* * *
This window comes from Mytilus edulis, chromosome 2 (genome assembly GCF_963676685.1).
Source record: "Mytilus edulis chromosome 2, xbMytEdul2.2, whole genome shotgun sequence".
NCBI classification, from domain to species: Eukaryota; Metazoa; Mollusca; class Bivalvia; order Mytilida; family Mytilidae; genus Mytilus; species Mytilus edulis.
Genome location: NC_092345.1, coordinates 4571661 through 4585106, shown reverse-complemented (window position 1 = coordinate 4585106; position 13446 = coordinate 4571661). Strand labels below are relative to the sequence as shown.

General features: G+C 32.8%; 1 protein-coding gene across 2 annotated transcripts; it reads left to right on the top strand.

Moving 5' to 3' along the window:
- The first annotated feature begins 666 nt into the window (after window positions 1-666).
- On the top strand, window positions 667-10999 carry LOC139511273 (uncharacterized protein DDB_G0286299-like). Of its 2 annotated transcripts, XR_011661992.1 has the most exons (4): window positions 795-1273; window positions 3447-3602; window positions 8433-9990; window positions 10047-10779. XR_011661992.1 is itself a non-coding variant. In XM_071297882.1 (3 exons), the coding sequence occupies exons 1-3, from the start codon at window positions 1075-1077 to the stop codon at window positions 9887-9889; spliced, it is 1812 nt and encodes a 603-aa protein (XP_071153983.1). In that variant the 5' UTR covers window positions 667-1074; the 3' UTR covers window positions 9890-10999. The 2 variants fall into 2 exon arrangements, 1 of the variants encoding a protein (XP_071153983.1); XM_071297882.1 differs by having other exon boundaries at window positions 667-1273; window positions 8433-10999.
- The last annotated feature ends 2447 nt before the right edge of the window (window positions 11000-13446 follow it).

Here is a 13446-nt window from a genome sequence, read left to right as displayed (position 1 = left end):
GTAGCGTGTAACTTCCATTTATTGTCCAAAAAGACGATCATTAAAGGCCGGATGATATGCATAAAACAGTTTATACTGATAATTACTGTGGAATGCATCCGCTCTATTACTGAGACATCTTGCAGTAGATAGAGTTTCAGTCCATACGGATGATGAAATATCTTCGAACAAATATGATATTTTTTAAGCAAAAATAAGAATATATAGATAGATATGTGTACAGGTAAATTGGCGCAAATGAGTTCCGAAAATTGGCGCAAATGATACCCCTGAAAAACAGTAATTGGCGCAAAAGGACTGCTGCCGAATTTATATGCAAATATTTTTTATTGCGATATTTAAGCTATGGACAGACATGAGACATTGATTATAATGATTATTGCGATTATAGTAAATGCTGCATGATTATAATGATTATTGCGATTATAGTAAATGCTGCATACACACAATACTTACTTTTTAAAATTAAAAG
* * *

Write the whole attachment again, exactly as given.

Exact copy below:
This window comes from Mytilus edulis, chromosome 2 (genome assembly GCF_963676685.1).
Source record: "Mytilus edulis chromosome 2, xbMytEdul2.2, whole genome shotgun sequence".
NCBI classification, from domain to species: Eukaryota; Metazoa; Mollusca; class Bivalvia; order Mytilida; family Mytilidae; genus Mytilus; species Mytilus edulis.
Genome location: NC_092345.1, coordinates 4571661 through 4585106, shown reverse-complemented (window position 1 = coordinate 4585106; position 13446 = coordinate 4571661). Strand labels below are relative to the sequence as shown.

General features: G+C 32.8%; 1 protein-coding gene across 2 annotated transcripts; it reads left to right on the top strand.

Moving 5' to 3' along the window:
- The first annotated feature begins 666 nt into the window (after window positions 1-666).
- On the top strand, window positions 667-10999 carry LOC139511273 (uncharacterized protein DDB_G0286299-like). Of its 2 annotated transcripts, XR_011661992.1 has the most exons (4): window positions 795-1273; window positions 3447-3602; window positions 8433-9990; window positions 10047-10779. XR_011661992.1 is itself a non-coding variant. In XM_071297882.1 (3 exons), the coding sequence occupies exons 1-3, from the start codon at window positions 1075-1077 to the stop codon at window positions 9887-9889; spliced, it is 1812 nt and encodes a 603-aa protein (XP_071153983.1). In that variant the 5' UTR covers window positions 667-1074; the 3' UTR covers window positions 9890-10999. The 2 variants fall into 2 exon arrangements, 1 of the variants encoding a protein (XP_071153983.1); XM_071297882.1 differs by having other exon boundaries at window positions 667-1273; window positions 8433-10999.
- The last annotated feature ends 2447 nt before the right edge of the window (window positions 11000-13446 follow it).

Here is a 13446-nt window from a genome sequence, read left to right as displayed (position 1 = left end):
GTAGCGTGTAACTTCCATTTATTGTCCAAAAAGACGATCATTAAAGGCCGGATGATATGCATAAAACAGTTTATACTGATAATTACTGTGGAATGCATCCGCTCTATTACTGAGACATCTTGCAGTAGATAGAGTTTCAGTCCATACGGATGATGAAATATCTTCGAACAAATATGATATTTTTTAAGCAAAAATAAGAATATATAGATAGATATGTGTACAGGTAAATTGGCGCAAATGAGTTCCGAAAATTGGCGCAAATGATACCCCTGAAAAACAGTAATTGGCGCAAAAGGACTGCTGCCGAATTTATATGCAAATATTTTTTATTGCGATATTTAAGCTATGGACAGACATGAGACATTGATTATAATGATTATTGCGATTATAGTAAATGCTGCATGATTATAATGATTATTGCGATTATAGTAAATGCTGCATACACACAATACTTACTTTTTAAAATTAAAAG